17. svusa

    svusa Member

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    Thanks... @03DSG @galbrecht7 . I plan to get at least couple of additional quotes to get good feel of different options and typical cost.
     
    • Like x 1
  18. 03DSG

    03DSG Member

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    Great idea. My quotes were quite far apart. My lowest and best which I'm using is a quite large electrical company that does residential, commercial/industrial and a lot of work for the county I live in. I was surprised. Thought that small local individual contractors would be cheaper. The next lowest quote I got was $1,000 higher.
     
  19. PoitNarf

    PoitNarf Member

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    150 amp service should be sufficient. I imagine you, like most, would be charging overnight so your amp draw overall should be less overnight anyway. I've got 100 amp service at my house so I'm going to see how long I can make due with charging off of a standard 15 amp outlet. I've only drive 25-30 miles a day usually, so I should be able to get away with it for now. But an upgrade to 200 amp service and a 50 amp outlet in the garage are definitely in my future. As others have mentioned, the HPWC for the Model 3 is probably overkill since it won't really be able to charge any faster than with a 50 amp circuit.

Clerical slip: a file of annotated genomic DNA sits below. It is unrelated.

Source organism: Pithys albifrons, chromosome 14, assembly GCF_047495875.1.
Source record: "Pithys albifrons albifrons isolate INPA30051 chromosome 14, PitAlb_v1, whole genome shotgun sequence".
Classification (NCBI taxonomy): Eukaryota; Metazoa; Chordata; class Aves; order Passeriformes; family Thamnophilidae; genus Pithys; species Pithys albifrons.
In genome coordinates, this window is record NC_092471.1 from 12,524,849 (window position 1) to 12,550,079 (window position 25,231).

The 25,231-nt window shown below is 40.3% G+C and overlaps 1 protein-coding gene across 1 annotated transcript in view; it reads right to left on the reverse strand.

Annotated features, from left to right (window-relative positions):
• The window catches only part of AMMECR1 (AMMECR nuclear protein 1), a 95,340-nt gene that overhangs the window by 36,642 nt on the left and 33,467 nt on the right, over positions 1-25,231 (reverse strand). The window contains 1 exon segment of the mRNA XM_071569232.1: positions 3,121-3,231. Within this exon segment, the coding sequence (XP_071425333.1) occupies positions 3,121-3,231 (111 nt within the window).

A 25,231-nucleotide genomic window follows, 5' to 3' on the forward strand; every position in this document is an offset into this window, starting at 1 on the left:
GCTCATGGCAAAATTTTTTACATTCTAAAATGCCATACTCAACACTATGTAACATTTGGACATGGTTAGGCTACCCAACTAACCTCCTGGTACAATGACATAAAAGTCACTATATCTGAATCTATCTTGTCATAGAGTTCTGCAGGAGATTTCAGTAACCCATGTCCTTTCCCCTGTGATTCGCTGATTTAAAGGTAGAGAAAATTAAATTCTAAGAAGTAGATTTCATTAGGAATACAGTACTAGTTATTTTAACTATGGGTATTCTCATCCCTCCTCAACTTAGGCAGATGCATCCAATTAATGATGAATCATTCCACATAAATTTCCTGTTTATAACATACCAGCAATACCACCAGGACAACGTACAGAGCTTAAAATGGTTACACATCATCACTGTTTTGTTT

20. gregd

    gregd Active Member

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    If you can get a 240v outlet, even a lower amperage one (20 or 30 amps), you will be much happier. The higher voltage, besides charging faster, is also a lot more efficient, especially when it's really cold outside. In fact, if the car has to heat the battery first, you may not even get any net charging on a 120v / 15a circuit.

    I charged for several years on the dryer outlet in my garage (30 amp breaker, so 24 amp charging rate), and it was plenty. This was on our 125 amp overall service.
     
    • Helpful x 1
    • Informative x 1